A veteran charity collector who is raising funds for a local hospice was dismayed to be asked by a fellow busker to move on from her spot in the centre of Stroud today.

Ninety-three-year-old Paddi Spruyt, who served in the women’s branch of the British Army during the Second World War, had been proudly collecting donations for Longfield hospice in Minchinhampton when approached.

“I have been fundraising for Longfield for the past six years and have never had such a disappointing experience,” she said.

“Of course everybody wants to make money, but to tell me to move on – and in such an upsetting way – is unfair.

“I was just quietly holding my bucket waiting for people to see me.”

The elderly lady, who walks with a stick, could be seen holding her Longfield donations bucket as she walked around the town asking local businesses for donations before she stopped where the other busker was seen setting up. It’s a practice that Mrs Spruyt has enjoyed since 2014 when she first participated in the hospice’s annual charity walk that takes place each June.

“My late husband was an Anglican priest and so I feel it is very important to do your bit for others,” she begins. “I have my permit and so I am angry that the woman was so hasty in telling me I couldn’t stand where I was earlier. I feel hurt – this money is not for me after all.”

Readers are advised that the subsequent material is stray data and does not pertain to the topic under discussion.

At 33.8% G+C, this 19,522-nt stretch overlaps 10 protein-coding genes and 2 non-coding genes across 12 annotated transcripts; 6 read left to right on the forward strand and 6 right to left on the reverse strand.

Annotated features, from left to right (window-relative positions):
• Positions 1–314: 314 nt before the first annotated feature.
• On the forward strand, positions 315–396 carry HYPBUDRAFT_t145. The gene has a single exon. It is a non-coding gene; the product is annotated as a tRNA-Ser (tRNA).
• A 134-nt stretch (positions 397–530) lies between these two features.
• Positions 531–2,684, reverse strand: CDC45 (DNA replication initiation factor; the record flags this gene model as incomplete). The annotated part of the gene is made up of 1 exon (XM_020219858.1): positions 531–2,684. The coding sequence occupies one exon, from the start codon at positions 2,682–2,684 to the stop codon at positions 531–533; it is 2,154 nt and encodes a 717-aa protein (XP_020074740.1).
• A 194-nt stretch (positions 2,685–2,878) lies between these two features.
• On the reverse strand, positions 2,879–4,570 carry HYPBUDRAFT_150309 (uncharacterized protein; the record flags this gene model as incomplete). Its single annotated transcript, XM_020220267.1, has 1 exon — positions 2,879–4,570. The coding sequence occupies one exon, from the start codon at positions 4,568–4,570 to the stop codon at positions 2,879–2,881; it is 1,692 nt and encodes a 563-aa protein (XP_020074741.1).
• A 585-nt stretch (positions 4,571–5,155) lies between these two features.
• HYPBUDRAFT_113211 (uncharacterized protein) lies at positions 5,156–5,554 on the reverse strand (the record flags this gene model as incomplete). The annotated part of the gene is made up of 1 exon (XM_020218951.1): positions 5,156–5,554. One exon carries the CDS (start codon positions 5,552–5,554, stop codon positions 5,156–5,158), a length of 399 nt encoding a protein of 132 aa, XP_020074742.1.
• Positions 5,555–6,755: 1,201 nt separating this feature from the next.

Mrs Spruyt's efforts earlier today come after receiving over £50 of donations while collecting in the town on Saturday. “It wasn’t much fun standing in the cold and wet weather, but luckily the staff of Wilko’s invited me to stand in the store’s foyer,” she explained. “Today’s dry weather was perfect for trying to repeat the sum collected over the weekend.”

“Each year I keep saying it will be my last for fundraising and maybe after this incident it will be,” she says. “I feel a bit less encouraged to go out again now, but it has been something to do that has been close to my heart.”

To donate in Mrs Paddi Spruyt’s name, call Longfield’s fundraising team on 01453 886868 or visit,